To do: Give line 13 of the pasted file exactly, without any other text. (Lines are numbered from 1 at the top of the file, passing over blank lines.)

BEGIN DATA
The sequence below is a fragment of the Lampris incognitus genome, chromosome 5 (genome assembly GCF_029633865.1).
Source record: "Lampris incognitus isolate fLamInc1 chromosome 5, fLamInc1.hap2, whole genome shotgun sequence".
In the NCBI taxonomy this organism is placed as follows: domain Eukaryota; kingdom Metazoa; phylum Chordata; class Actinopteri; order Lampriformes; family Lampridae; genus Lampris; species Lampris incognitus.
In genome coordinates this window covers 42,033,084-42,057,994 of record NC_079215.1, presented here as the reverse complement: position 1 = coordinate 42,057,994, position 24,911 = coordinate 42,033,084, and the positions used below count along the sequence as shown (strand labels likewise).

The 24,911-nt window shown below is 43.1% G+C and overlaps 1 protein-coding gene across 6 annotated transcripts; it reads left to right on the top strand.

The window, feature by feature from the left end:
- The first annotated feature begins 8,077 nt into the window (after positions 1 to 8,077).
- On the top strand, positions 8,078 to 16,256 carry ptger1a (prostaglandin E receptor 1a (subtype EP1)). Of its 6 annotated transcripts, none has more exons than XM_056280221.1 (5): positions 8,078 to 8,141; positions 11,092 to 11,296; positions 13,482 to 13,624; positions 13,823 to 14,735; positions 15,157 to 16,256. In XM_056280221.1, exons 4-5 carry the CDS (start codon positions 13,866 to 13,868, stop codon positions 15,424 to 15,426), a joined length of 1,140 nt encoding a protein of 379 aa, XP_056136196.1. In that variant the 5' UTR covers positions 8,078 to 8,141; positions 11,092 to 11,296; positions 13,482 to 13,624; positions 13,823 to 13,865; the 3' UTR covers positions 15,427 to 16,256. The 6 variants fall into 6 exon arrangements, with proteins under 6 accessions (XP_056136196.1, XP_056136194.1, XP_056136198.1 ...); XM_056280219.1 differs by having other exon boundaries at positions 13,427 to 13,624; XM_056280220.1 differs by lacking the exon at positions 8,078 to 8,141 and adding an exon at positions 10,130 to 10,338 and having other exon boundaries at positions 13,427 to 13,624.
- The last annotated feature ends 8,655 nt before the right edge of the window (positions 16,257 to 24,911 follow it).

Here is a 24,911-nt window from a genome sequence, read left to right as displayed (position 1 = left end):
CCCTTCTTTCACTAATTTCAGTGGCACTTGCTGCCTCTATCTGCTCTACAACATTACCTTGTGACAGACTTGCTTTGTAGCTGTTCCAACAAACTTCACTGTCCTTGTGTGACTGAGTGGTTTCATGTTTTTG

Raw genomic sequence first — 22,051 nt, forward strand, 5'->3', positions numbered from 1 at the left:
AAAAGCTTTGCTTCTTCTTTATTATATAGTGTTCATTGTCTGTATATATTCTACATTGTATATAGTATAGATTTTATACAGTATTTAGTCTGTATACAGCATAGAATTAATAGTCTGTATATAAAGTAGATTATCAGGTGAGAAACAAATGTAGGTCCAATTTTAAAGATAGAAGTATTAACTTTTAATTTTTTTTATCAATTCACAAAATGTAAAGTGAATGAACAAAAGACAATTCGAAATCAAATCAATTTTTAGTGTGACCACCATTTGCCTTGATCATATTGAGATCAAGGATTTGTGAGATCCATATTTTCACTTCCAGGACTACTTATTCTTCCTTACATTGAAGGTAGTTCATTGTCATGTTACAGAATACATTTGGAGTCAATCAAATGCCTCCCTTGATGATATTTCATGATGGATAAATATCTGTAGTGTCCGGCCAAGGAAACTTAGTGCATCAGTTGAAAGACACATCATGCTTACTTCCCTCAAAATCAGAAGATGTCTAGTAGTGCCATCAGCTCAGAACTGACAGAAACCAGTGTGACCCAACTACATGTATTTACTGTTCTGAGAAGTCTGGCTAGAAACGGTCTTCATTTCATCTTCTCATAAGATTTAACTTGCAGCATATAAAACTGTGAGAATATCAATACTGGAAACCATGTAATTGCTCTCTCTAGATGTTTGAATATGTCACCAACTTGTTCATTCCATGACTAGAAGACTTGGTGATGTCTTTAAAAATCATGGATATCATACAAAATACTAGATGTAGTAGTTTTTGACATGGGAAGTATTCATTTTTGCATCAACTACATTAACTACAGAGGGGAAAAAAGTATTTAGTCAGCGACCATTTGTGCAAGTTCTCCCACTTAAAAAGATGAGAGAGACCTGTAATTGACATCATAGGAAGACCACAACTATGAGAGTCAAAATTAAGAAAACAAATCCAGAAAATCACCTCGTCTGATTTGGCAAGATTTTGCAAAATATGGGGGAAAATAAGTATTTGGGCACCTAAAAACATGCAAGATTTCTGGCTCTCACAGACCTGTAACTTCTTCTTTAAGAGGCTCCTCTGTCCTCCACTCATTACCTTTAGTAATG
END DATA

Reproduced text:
AAAAGCTTTGCTTCTTCTTTATTATATAGTGTTCATTGTCTGTATATATTCTACATTGTATATAGTATAGATTTTATACAGTATTTAGTCTGTATACAGCATAGAATTAATAGTCTGTATATAAAGTAGATTATCAGGTGAGAAACAAATGTAGGTCCAATTTTAAAGATAGAAGTATTAACTTTTAATTTTTTTTATCAATTCACAAAATGTAAAGTGAATGAACAAAAGACAATTCGAAATCAAATCAATTTTTAGTGTGACCACCATTTGCCTTGATCATATTGAGATCAAGGATTTGTGAGATCCATATTTTCACTTCCAGGACTACTTATTCTTCCTTACATTGAAGGTAGTTCATTGTCATGTTACAGAATACATTTGGAGTCAATCAAATGCCTCCCTTGATGATATTTCATGATGGATAAATATCTGTAGTGTCCGGCCAAGGAAACTTAGTGCATCAGTTGAAAGACACATCATGCTTACTTCCCTCAAAATCAGAAGATGTCTAGTAGTGCCATCAGCTCAGAACTGACAGAAACCAGTGTGACCCAACTACATGTATTTACTGTTCTGAGAAGTCTGGCTAGAAACGGTCTTCATTTCATCTTCTCATAAGATTTAACTTGCAGCATATAAAACTGTGAGAATATCAATACTGGAAACCATGTAATTGCTCTCTCTAGATGTTTGAATATGTCACCAACTTGTTCATTCCATGACTAGAAGACTTGGTGATGTCTTTAAAAATCATGGATATCATACAAAATACTAGATGTAGTAGTTTTTGACATGGGAAGTATTCATTTTTGCATCAACTACATTAACTACAGAGGGGAAAAAAGTATTTAGTCAGCGACCATTTGTGCAAGTTCTCCCACTTAAAAAGATGAGAGAGACCTGTAATTGACATCATAGGAAGACCACAACTATGAGAGTCAAAATTAAGAAAACAAATCCAGAAAATCACCTCGTCTGATTTGGCAAGATTTTGCAAAATATGGGGGAAAATAAGTATTTGGGCACCTAAAAACATGCAAGATTTCTGGCTCTCACAGACCTGTAACTTCTTCTTTAAGAGGCTCCTCTGTCCTCCACTCATTACCTTTAGTAATG